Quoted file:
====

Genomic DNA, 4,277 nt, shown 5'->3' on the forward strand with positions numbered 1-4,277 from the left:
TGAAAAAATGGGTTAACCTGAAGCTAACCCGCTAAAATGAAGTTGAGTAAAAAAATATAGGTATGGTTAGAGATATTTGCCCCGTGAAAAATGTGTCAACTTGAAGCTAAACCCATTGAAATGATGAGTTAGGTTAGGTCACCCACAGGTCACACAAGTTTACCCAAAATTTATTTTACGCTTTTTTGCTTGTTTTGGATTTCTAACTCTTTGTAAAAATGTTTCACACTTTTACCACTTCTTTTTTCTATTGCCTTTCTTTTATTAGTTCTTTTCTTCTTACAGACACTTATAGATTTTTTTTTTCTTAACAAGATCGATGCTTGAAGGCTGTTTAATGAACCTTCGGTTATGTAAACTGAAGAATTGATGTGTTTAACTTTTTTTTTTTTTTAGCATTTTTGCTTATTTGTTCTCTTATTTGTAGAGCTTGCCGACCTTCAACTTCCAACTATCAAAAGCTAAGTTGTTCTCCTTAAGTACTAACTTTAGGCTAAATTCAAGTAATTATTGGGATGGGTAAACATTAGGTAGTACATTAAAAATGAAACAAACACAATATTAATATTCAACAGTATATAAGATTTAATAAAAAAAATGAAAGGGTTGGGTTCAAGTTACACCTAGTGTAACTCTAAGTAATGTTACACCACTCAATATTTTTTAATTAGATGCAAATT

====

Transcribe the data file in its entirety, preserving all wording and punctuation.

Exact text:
Genomic DNA, 4,277 nt, shown 5'->3' on the forward strand with positions numbered 1-4,277 from the left:
TGAAAAAATGGGTTAACCTGAAGCTAACCCGCTAAAATGAAGTTGAGTAAAAAAATATAGGTATGGTTAGAGATATTTGCCCCGTGAAAAATGTGTCAACTTGAAGCTAAACCCATTGAAATGATGAGTTAGGTTAGGTCACCCACAGGTCACACAAGTTTACCCAAAATTTATTTTACGCTTTTTTGCTTGTTTTGGATTTCTAACTCTTTGTAAAAATGTTTCACACTTTTACCACTTCTTTTTTCTATTGCCTTTCTTTTATTAGTTCTTTTCTTCTTACAGACACTTATAGATTTTTTTTTTCTTAACAAGATCGATGCTTGAAGGCTGTTTAATGAACCTTCGGTTATGTAAACTGAAGAATTGATGTGTTTAACTTTTTTTTTTTTTTAGCATTTTTGCTTATTTGTTCTCTTATTTGTAGAGCTTGCCGACCTTCAACTTCCAACTATCAAAAGCTAAGTTGTTCTCCTTAAGTACTAACTTTAGGCTAAATTCAAGTAATTATTGGGATGGGTAAACATTAGGTAGTACATTAAAAATGAAACAAACACAATATTAATATTCAACAGTATATAAGATTTAATAAAAAAAATGAAAGGGTTGGGTTCAAGTTACACCTAGTGTAACTCTAAGTAATGTTACACCACTCAATATTTTTTAATTAGATGCAAATT